I know the modus operandi,
given $\sin x + \sin 2x = 0$, (range of x = $[0, \pi]$)
1st, rewrite the equation: $\sin x = -\sin 2x$.
2nd, on the cartesian plane, plot the first sine out, and do the same thing for the other one.
3rd, find the intercepts between the first and the second function.
I've followed this algorithm, and I've figured out that this equation has at most two solutions (0 and $\pi$), but the multiple choice question said otherwise.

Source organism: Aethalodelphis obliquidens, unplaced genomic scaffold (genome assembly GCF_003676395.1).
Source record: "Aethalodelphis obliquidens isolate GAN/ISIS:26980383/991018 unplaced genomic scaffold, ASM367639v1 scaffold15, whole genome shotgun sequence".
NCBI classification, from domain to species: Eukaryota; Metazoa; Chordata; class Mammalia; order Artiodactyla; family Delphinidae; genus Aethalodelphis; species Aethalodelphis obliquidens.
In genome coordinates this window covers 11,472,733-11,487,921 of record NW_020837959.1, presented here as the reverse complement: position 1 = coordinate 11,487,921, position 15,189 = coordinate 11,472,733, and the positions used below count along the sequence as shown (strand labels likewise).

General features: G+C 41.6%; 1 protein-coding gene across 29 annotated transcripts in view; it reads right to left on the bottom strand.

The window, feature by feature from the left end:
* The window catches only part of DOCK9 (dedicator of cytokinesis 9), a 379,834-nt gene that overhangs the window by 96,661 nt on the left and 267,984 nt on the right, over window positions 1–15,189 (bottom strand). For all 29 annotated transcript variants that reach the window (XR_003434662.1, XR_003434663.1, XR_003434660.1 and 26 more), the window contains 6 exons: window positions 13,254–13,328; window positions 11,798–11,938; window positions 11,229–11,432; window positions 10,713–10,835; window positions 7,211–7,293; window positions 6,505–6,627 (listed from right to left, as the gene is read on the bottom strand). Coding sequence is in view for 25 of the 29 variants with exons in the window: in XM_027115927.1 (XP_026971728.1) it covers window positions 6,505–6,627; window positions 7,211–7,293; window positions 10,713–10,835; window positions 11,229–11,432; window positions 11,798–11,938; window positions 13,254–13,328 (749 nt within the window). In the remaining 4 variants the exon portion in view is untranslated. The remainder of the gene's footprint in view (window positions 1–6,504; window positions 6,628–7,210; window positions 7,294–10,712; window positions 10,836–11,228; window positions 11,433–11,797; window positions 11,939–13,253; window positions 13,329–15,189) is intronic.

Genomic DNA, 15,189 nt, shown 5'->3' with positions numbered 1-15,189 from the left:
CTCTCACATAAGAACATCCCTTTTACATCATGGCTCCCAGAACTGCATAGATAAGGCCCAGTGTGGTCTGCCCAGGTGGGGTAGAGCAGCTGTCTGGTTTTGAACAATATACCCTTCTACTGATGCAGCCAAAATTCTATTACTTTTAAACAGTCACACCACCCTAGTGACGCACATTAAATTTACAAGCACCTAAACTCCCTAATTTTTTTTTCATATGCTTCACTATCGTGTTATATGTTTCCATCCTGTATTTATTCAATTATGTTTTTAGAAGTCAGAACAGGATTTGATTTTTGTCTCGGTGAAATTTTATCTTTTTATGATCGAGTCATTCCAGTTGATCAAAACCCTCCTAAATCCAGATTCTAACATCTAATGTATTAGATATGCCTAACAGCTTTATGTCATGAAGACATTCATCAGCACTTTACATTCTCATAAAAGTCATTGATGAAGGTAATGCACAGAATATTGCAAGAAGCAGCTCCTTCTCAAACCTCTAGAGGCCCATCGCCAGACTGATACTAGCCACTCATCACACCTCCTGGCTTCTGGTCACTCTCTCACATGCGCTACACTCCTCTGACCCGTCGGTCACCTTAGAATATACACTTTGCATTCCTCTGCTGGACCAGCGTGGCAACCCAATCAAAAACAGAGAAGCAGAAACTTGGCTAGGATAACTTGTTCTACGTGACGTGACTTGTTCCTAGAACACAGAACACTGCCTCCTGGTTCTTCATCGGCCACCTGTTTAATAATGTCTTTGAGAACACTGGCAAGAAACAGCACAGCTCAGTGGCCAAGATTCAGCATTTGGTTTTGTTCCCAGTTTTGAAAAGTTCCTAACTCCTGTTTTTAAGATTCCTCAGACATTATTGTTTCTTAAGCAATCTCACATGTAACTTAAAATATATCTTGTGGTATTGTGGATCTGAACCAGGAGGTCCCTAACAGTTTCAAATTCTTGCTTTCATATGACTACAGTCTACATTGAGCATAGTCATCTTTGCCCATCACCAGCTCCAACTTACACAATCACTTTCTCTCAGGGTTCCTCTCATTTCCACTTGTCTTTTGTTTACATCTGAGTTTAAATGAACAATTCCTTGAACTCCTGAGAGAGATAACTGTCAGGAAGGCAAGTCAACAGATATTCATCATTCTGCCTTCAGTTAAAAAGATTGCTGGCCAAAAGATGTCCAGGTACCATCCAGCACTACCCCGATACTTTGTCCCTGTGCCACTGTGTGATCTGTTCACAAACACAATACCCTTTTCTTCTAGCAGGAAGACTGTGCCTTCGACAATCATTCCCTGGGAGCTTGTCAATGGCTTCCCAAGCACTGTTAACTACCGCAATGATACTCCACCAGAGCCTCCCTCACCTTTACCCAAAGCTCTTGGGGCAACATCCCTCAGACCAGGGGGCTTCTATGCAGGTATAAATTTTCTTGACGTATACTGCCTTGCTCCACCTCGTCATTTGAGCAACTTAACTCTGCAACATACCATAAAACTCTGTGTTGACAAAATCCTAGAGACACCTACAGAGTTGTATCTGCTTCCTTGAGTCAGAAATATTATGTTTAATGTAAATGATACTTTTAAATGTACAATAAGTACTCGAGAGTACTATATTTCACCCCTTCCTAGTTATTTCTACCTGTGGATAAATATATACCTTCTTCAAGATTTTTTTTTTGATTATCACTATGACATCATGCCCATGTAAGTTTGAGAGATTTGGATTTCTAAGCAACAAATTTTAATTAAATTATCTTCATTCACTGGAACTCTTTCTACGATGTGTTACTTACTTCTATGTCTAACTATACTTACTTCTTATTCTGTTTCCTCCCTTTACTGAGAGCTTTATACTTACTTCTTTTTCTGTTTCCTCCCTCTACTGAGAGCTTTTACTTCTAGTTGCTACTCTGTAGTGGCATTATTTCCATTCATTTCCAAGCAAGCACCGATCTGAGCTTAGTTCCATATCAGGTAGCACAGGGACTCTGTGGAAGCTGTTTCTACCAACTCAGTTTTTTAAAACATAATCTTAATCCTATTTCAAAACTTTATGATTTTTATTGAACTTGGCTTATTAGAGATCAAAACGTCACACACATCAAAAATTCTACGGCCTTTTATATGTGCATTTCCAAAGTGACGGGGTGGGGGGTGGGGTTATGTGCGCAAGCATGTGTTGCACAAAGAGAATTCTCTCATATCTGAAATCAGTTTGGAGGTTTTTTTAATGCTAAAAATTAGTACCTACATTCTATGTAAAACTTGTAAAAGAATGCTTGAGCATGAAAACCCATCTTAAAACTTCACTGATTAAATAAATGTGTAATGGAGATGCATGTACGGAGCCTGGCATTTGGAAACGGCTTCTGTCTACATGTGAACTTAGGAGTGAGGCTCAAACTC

(1) it has exactly one solution.
(2) it has exactly 3 solutions.
(3) it has infinite solutions.
(4) it has exactly 2 solutions.
the correct answer (according to exercise) is (2).
EDIT (correct solution):
the modus operandi is correct, the problem is that I didn't consider ($\pi/4 \space and \space 3/2\space\pi)$. Meaning, half of $\pi/2$ and $\pi/2 + \space half$. Personally, I prefer using this method over the others.